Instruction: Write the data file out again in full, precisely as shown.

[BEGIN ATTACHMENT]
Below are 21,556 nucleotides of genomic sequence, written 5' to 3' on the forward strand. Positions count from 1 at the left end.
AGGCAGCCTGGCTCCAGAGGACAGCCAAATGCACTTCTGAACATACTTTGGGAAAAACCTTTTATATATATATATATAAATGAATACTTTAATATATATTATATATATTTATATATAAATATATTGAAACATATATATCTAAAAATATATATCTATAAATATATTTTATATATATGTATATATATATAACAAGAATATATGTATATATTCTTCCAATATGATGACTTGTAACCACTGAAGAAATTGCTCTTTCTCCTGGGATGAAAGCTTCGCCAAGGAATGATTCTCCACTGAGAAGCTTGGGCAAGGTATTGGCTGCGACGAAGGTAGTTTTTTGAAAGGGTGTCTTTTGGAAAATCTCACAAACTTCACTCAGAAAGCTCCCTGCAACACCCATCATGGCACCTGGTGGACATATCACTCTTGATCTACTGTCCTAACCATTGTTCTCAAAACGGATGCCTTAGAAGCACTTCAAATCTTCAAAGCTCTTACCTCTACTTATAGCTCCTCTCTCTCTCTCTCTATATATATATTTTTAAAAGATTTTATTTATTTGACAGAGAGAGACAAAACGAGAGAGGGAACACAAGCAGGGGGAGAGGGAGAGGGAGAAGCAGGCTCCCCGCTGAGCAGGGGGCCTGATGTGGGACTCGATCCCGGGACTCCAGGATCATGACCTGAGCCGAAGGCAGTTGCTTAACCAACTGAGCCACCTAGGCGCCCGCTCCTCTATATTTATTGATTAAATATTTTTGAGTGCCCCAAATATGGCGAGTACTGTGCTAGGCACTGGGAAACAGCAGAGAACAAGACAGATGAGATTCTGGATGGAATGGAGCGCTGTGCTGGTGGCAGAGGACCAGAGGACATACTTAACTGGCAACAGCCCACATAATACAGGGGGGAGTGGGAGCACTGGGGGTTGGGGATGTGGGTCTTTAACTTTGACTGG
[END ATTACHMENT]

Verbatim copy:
Below are 21,556 nucleotides of genomic sequence, written 5' to 3' on the forward strand. Positions count from 1 at the left end.
AGGCAGCCTGGCTCCAGAGGACAGCCAAATGCACTTCTGAACATACTTTGGGAAAAACCTTTTATATATATATATATAAATGAATACTTTAATATATATTATATATATTTATATATAAATATATTGAAACATATATATCTAAAAATATATATCTATAAATATATTTTATATATATGTATATATATATAACAAGAATATATGTATATATTCTTCCAATATGATGACTTGTAACCACTGAAGAAATTGCTCTTTCTCCTGGGATGAAAGCTTCGCCAAGGAATGATTCTCCACTGAGAAGCTTGGGCAAGGTATTGGCTGCGACGAAGGTAGTTTTTTGAAAGGGTGTCTTTTGGAAAATCTCACAAACTTCACTCAGAAAGCTCCCTGCAACACCCATCATGGCACCTGGTGGACATATCACTCTTGATCTACTGTCCTAACCATTGTTCTCAAAACGGATGCCTTAGAAGCACTTCAAATCTTCAAAGCTCTTACCTCTACTTATAGCTCCTCTCTCTCTCTCTCTATATATATATTTTTAAAAGATTTTATTTATTTGACAGAGAGAGACAAAACGAGAGAGGGAACACAAGCAGGGGGAGAGGGAGAGGGAGAAGCAGGCTCCCCGCTGAGCAGGGGGCCTGATGTGGGACTCGATCCCGGGACTCCAGGATCATGACCTGAGCCGAAGGCAGTTGCTTAACCAACTGAGCCACCTAGGCGCCCGCTCCTCTATATTTATTGATTAAATATTTTTGAGTGCCCCAAATATGGCGAGTACTGTGCTAGGCACTGGGAAACAGCAGAGAACAAGACAGATGAGATTCTGGATGGAATGGAGCGCTGTGCTGGTGGCAGAGGACCAGAGGACATACTTAACTGGCAACAGCCCACATAATACAGGGGGGAGTGGGAGCACTGGGGGTTGGGGATGTGGGTCTTTAACTTTGACTGG